The thing is, it has just as much to do with his team as his own individual performance.
A glance at the numbers tells you that McCutchen’s offensive production is slightly down from his career year in 2012, although a depressed run-scoring environment this season means he’s still 62 percent better than the average league hitter according to OPS+, identical to his rating last year.
Any true disparity between last season, when his raw OPS was .953, to this year’s .926 can be explained by a 33-point drop in slugging percentage. However, his batting average (.326) and on-base percentage (.406) are essentially the same as his 2012 numbers.
(McCutchen’s slight downturn in power is likely a blip, considering that slugging is the baseball “tool” that ages the best. The 26-year-old figures to get better at driving the ball into his early 30s, so it’s not a concern. Also, McCutchen has been at or near the top of the “hard-hit average” leaderboard compiled by ESPN.com’s Mark Simon all season long. He’s stinging the ball, even if he’s not lifting it in the air as much.)
Any minute drop-off at the plate has been made up for in the field. McCutchen’s always had the speed and athleticism to be a great center fielder – and he won his first Gold Glove last season – but he’s reached new heights in 2013, helping the Pirates become a defensive efficiency machine.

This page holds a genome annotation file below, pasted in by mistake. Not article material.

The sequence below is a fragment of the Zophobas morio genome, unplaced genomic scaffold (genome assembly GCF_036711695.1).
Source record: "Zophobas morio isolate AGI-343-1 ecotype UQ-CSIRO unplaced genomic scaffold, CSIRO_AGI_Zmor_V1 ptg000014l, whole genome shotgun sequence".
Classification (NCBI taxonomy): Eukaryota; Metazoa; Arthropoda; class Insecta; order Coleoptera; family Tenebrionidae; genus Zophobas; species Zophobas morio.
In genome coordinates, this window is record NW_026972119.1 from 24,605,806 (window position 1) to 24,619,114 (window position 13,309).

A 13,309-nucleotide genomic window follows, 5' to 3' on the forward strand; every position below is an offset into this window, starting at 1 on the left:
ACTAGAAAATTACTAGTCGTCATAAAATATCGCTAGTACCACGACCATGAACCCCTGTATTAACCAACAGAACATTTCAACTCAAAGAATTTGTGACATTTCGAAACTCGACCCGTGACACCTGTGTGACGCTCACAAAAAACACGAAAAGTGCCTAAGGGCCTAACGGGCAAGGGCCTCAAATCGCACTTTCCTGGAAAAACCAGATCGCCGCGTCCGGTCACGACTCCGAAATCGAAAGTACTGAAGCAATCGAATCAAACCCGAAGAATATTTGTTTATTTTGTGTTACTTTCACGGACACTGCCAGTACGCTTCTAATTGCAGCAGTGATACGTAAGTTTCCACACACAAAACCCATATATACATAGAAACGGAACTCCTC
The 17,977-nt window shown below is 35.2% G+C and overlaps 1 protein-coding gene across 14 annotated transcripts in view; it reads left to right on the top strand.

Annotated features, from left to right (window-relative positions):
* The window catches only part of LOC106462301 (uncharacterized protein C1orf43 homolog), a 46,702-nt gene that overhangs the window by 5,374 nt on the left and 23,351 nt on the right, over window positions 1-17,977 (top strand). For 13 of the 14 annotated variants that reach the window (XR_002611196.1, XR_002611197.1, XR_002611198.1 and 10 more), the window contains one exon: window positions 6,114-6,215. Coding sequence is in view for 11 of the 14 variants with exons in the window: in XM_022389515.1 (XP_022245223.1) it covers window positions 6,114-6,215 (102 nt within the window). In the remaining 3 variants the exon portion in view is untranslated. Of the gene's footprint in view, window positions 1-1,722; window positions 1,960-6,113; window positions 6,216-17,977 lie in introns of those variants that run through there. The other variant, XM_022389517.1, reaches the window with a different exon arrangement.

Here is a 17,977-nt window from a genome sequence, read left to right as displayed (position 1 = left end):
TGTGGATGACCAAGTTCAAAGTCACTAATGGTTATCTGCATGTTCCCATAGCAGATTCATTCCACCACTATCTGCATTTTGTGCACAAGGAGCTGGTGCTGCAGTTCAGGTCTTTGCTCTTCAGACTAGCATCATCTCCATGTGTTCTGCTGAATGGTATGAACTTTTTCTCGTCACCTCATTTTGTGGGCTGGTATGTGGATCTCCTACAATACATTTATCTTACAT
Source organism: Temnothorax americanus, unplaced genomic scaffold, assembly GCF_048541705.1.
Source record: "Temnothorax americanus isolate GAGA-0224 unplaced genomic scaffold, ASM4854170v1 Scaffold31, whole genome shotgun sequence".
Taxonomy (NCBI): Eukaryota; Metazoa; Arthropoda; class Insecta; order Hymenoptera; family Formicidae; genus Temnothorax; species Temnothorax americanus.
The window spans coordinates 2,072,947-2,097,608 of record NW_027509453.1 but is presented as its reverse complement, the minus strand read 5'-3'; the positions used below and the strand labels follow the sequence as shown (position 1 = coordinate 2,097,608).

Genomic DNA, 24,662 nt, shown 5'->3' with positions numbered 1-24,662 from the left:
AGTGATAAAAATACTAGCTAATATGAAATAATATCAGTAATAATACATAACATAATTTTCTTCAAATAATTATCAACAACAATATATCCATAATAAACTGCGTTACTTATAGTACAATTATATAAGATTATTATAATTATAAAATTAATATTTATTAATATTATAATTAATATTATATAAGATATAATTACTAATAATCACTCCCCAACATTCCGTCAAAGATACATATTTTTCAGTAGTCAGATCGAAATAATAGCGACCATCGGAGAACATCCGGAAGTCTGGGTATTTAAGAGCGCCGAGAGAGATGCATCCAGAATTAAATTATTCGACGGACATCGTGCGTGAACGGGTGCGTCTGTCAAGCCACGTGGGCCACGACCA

In short, McCutchen is making more plays look routine than ever before, getting better breaks on balls and seldom making the big mistake that leads to extra bases for the opposition. He hasn’t skimped on the spectacular catches either, with perhaps his best one of the year coming in Thursday night’s seventh inning:
Combine McCutchen’s continued offensive excellence and his improved defense at a premium position, and it’s easy to fall in line with the appreciative PNC Park crowd in the above clip. “Cutch” has become the favorite for NL MVP.
The advanced metrics agree, as McCutchen is the National League leader in Wins Above Replacement (WAR), the ultimate all-encompassing player-value stat. Whether you look at FanGraphs (7.5 WAR) or Baseball-Reference (7.7), McCutchen finds himself first in the NL in WAR and second overall to Anaheim’s Mike Trout.
Of course, McCutchen finished with very similar numbers last season, but came in third in NL MVP voting, behind Milwaukee’s Ryan Braun and winner Buster Posey of the Giants. What did those players have over the Pirates’ No. 22? Not much, except previous national exposure.
With the Bucs assured of at least a playoff berth and still in the running for the NL Central title, McCutchen has the proper stage to haul in the accolades this time around. While he’s almost literally the same player he was in 2012, the Pirates’ rising tide is lifting McCutchen’s boat to new heights.
It’s a shame the recognition will come a year late, but because of his team’s success, 2013 will go down as the year Andrew McCutchen took his place among MLB’s marquee names. Winning the NL MVP won’t be a coronation, but a validation.